Visioning gets Personal

Reality Check book for individuals is being written

Last April, I brought out Reality Check 101 as a vision and discernment process for local churches (available through Amazon). While I was working on the book, I kept thinking that I should write a complimentary book to help people gain insight about personal discernment and career planning. Initially, I thought, church leaders who participated in a Reality Check vision for their church, would like to apply the same principles to their individual lives. Now, I realize that I have it backwards. People need tools for doing personal visioning. If the church can provide a short class on finding your own path or discerning God’s will for you, then key laity will be equipped for the related task of congregational goal setting and organizational clarity. 


Clergy and Laity today are hungry for a biblically sound process for life direction. Churches are failing to teach all of the Gospel when they fail to teach discernment. Jesus wasn’t just hiring assistants when he called Peter, James, and John to be fishers of men, he was doing vocational counseling. He invited people into a process for discerning personal clarity through the Holy Spirit. 


Jesus was talking about personal visioning when he said:

 The eye is the lamp of the body. If your eyes are healthy, your whole body will be full of light. But if your eyes are unhealthy, your whole body will be full of darkness. If then the light within you is darkness, how great is that darkness! (Matthew 6:22-23) 


 Where your treasure is, there your heart will be also. (Matthew 6:21)

Could he not also be talking about our occupations and volunteer pursuits when he said:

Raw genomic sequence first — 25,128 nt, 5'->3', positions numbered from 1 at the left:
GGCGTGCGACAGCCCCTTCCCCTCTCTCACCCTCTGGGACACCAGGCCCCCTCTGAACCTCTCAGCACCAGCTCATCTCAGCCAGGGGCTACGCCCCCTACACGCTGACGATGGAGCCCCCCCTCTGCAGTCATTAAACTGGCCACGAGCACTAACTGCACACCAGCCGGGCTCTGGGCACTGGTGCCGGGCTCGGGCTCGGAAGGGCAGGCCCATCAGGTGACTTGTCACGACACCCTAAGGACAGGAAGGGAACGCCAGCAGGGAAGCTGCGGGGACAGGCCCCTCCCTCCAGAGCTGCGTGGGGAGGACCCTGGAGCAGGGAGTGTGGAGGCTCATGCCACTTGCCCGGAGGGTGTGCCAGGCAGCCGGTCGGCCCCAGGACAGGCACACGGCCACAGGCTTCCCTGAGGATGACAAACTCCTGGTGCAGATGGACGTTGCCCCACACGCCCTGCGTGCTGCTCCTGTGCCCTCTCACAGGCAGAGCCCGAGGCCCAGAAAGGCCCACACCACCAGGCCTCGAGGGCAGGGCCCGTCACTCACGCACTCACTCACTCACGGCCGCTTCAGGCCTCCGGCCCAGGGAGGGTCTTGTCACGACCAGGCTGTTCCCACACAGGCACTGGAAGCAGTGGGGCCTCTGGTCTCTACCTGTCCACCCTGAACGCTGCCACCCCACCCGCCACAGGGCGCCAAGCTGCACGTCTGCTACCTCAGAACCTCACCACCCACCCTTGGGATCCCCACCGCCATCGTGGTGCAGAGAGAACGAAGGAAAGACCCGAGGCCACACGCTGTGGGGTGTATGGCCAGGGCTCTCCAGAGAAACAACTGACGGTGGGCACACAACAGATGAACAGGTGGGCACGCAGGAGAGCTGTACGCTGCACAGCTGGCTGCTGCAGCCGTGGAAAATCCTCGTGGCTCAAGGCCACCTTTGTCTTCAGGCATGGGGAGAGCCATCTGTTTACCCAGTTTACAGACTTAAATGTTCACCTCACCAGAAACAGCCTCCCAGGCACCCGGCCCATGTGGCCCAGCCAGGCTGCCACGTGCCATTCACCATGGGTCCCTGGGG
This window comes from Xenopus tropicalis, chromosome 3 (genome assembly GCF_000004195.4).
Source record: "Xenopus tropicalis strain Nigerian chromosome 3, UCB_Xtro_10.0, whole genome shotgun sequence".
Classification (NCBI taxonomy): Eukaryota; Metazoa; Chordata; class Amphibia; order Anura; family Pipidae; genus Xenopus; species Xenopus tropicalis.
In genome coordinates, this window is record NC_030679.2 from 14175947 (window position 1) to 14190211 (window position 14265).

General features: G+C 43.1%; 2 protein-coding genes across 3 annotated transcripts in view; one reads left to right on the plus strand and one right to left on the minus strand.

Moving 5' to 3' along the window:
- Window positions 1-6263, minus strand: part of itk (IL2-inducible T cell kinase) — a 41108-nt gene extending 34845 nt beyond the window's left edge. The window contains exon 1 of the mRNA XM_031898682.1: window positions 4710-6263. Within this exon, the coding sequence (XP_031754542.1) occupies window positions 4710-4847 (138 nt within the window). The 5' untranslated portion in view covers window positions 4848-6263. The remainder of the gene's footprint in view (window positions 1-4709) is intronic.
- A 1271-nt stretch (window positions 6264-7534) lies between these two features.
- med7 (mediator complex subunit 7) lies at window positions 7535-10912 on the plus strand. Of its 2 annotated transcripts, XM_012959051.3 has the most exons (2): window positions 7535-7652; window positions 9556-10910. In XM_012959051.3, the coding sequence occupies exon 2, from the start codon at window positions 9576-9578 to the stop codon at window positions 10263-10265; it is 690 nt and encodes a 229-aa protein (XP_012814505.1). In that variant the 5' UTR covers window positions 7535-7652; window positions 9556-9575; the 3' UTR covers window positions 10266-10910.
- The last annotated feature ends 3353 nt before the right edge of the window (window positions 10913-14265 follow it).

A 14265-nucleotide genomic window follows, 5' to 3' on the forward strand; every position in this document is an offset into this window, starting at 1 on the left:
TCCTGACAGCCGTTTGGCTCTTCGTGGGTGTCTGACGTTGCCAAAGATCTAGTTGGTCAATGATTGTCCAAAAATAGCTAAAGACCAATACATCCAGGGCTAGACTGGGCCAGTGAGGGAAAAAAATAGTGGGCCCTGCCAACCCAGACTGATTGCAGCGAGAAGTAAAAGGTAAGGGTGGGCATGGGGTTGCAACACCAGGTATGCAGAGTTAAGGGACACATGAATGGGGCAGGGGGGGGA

Enter through the narrow gate. For wide is the gate and broad is the road that leads to destruction, and many enter through it. But small is the gate and narrow the road that leads to life, and only a few find it. (Matthew 7:13-14)


A Reality Check personal vision process would begin with exploration and prayer around three key questions:

  1. What is the nature of human life?
  2. Where is the world taking us?
  3. What does God require of me?


Quiet consideration and group listening around each of these questions always leads to surprising answers. An application question can be paired to each question:

  A1) What dehumanizing dead ends to I need to avoid? 

  A2) How can I remain relevant and engaged as I grow older?

  A3) How can I be God-led, as opposed to guilt driven?  (God loves you and everyone else has a wonderful plan for your life)  


Reality Check 101 revisited the role that Spiritual Passion plays in the local church in providing the fuel for meaningful change. Unless a sufficient amount of Spiritual Passion is brought into the congregational system, side issues will alway stall new visions. In a similar way, a personal sense of urgency lies behind any meaningful change in a person’s life. Zacchaeus climbed the sycamore tree because he was motivated. Many people today feel as if they are driving their life into a rotary and there are exits towards change, but they lack the spiritual energy needed to choose the exit they need to take. All personal vision quests need to be undergirded with what Wesley called the means of grace; Prayer, Scripture Study, Group Worship, Personal Worship, and the Sacraments. 


A personal vision process would offer four exits off of the rotary:

  1. Caring for the clan
  2. Building for the future
  3. Partnering with the weak
  4. Communicating truth and beauty


These four exits are distinctly altruistic and religious. Christian visioning should be different from secular processes. It also should lead people away from the popular “name it and claim it” type of programs, with their get what you want from the Universe approach. 


Further, people should leave behind the old notion that career choices, vocations, and the paths we walk on in life, are set in concrete when we leave high school. God has a way of calling people like Abraham and Sarah to do new things. We shouldn’t set goals or objectives. We need instead to find waypoints and compass headings. Life’s path sometimes takes us back to revisit a passion that we haven’t experienced for many years.